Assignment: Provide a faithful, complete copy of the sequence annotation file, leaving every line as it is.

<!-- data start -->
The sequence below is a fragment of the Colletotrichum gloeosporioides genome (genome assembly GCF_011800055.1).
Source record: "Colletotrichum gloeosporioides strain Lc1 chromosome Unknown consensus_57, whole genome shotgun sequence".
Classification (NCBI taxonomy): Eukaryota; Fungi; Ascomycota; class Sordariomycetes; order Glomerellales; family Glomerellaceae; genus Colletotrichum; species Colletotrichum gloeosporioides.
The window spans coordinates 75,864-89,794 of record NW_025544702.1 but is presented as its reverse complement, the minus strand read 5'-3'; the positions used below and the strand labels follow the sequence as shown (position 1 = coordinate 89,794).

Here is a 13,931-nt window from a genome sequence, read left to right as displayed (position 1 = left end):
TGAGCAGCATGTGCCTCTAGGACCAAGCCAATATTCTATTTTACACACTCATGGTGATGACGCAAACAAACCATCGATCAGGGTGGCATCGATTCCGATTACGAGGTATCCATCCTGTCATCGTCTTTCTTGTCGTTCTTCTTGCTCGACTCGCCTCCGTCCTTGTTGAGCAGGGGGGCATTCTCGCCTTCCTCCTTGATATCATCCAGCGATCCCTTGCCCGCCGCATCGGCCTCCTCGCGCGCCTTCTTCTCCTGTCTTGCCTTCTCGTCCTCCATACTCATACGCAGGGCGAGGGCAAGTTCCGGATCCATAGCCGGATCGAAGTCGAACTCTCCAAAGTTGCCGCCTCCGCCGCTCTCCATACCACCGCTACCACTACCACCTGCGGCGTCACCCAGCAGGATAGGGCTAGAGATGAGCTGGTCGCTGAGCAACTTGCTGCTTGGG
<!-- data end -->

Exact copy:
The sequence below is a fragment of the Colletotrichum gloeosporioides genome (genome assembly GCF_011800055.1).
Source record: "Colletotrichum gloeosporioides strain Lc1 chromosome Unknown consensus_57, whole genome shotgun sequence".
Classification (NCBI taxonomy): Eukaryota; Fungi; Ascomycota; class Sordariomycetes; order Glomerellales; family Glomerellaceae; genus Colletotrichum; species Colletotrichum gloeosporioides.
The window spans coordinates 75,864-89,794 of record NW_025544702.1 but is presented as its reverse complement, the minus strand read 5'-3'; the positions used below and the strand labels follow the sequence as shown (position 1 = coordinate 89,794).

Here is a 13,931-nt window from a genome sequence, read left to right as displayed (position 1 = left end):
TGAGCAGCATGTGCCTCTAGGACCAAGCCAATATTCTATTTTACACACTCATGGTGATGACGCAAACAAACCATCGATCAGGGTGGCATCGATTCCGATTACGAGGTATCCATCCTGTCATCGTCTTTCTTGTCGTTCTTCTTGCTCGACTCGCCTCCGTCCTTGTTGAGCAGGGGGGCATTCTCGCCTTCCTCCTTGATATCATCCAGCGATCCCTTGCCCGCCGCATCGGCCTCCTCGCGCGCCTTCTTCTCCTGTCTTGCCTTCTCGTCCTCCATACTCATACGCAGGGCGAGGGCAAGTTCCGGATCCATAGCCGGATCGAAGTCGAACTCTCCAAAGTTGCCGCCTCCGCCGCTCTCCATACCACCGCTACCACTACCACCTGCGGCGTCACCCAGCAGGATAGGGCTAGAGATGAGCTGGTCGCTGAGCAACTTGCTGCTTGGG